In their book, From Silence to Voice: What Nurses Know and Must Communicate, Bernice Buresh and Suzanne Gordon propose that the title “Nurse” be resurrected as a means of identifying nurses to patients, families, and other health care providers. We should identify ourselves with the title Nurse before our last name. These authors say that nurses identifying self and other nurses to patients, families, and physicians by the title Nurse (as in Nurse Turpel) displays professional courtesy to each other and indicates that professional recognition is expected.
Buresh and Gordon list the same reasons that I’ve heard from nurses regarding not presenting their last names to patients. They address all of these reasons – being more approachable, invasion of privacy, last names are not necessary to garner respect, and potential dangers to health care providers – and provide arguments against them. Good arguments, but I’m not completely convinced.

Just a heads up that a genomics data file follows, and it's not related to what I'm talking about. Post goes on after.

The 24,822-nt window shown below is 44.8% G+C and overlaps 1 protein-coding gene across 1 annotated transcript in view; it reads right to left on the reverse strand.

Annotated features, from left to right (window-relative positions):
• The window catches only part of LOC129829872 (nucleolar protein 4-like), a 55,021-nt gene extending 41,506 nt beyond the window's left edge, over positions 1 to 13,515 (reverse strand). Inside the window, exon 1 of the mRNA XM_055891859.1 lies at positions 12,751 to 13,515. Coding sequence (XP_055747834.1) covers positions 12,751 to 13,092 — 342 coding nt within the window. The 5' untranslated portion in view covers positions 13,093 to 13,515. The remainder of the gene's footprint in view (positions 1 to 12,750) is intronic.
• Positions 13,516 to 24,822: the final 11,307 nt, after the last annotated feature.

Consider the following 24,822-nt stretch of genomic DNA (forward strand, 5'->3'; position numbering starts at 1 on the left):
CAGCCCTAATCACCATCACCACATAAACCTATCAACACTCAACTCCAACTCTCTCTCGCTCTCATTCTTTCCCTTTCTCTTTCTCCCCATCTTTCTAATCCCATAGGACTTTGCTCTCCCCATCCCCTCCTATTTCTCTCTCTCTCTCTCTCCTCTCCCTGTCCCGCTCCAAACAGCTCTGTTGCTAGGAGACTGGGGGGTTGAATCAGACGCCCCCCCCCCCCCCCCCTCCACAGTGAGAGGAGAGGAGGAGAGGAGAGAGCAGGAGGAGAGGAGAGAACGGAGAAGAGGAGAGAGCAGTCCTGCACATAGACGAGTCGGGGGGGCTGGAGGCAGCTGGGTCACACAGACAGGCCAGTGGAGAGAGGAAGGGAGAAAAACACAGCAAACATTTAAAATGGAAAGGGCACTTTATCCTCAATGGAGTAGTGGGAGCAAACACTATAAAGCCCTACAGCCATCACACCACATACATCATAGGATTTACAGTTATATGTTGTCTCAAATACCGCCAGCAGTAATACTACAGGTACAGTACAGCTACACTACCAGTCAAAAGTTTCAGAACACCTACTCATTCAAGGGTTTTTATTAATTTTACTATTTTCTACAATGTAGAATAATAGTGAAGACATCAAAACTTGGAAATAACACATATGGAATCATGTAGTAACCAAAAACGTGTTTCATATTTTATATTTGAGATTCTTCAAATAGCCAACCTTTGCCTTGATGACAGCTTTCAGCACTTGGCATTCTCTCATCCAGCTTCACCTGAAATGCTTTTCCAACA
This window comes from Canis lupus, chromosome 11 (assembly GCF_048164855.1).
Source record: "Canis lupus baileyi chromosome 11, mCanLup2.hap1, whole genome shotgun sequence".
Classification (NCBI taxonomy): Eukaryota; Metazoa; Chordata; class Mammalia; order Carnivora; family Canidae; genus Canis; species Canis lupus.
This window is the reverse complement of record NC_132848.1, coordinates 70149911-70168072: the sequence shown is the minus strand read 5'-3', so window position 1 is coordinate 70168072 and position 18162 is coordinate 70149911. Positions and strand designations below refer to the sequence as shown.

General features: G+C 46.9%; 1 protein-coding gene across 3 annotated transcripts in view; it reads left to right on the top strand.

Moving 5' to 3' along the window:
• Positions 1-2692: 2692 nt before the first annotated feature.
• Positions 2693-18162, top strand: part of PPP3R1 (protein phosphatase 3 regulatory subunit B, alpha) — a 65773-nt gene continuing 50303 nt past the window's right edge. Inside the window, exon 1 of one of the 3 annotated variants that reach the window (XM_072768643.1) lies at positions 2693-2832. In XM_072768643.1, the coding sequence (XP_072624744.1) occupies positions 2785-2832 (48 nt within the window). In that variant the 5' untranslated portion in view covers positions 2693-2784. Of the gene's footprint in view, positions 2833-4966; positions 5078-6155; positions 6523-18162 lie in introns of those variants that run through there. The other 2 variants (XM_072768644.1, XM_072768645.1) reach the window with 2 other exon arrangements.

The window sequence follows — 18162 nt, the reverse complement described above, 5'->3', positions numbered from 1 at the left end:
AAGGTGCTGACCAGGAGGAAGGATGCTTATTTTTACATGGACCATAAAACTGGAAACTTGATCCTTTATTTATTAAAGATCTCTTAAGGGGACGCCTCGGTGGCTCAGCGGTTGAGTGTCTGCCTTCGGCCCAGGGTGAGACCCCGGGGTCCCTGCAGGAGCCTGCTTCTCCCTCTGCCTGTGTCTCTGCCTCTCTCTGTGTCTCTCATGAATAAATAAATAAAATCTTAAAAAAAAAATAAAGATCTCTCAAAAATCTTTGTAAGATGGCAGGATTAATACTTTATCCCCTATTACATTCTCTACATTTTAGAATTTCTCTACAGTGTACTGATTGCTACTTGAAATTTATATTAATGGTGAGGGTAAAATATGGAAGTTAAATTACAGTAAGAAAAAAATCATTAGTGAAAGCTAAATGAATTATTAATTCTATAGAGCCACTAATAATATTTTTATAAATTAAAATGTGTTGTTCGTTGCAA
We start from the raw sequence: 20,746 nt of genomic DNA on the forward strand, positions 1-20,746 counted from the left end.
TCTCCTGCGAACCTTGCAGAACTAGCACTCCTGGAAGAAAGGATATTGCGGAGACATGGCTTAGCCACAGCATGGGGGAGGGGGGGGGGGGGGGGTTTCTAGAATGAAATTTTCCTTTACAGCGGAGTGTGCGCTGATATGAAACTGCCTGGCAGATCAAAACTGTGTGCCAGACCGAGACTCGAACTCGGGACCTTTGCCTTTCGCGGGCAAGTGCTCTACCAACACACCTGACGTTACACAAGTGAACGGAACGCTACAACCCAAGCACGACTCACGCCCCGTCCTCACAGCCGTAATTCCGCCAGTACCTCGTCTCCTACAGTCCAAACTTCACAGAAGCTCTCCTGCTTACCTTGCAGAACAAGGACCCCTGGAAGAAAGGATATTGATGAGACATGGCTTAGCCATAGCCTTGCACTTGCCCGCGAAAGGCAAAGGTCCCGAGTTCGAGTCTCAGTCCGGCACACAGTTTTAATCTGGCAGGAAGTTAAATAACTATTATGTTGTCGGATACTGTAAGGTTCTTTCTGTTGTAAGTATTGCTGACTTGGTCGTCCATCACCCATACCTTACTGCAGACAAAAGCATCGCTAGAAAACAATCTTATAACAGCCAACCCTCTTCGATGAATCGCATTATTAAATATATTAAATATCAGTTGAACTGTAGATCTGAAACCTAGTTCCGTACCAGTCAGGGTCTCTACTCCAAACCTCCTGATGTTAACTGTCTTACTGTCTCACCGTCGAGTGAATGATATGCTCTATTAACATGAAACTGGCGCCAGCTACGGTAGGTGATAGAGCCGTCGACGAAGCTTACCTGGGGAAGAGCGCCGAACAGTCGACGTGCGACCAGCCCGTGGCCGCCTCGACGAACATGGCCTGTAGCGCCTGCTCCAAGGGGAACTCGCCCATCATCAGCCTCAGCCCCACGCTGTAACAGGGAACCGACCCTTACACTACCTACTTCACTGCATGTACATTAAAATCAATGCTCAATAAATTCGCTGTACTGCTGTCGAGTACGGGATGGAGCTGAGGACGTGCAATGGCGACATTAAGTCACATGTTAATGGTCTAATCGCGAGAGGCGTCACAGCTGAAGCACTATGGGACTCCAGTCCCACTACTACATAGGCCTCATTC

There is something to be said for using titles when addressing someone. It’s the reason we teach our children to use Mr. and Mrs. when addressing adults instead of first names. Even when I remind students in my online classes that I prefer to be called by my first name, they continue to use “professor” or “Mrs. Turpel”. For the physicians I know well and call by first name, I still use the title Dr. when talking to them or about them in front of patients.
Buresh and Gordon’s entire book is about how nurses can present themselves so that the public and other health care professionals understand our role. Definitely, this is important. People still have no idea what nurses do. And, I do think there is plenty we can do to advance the nursing profession and communicate better about our profession with the public.
I’m still not sure about using the title Nurse, though. How about you?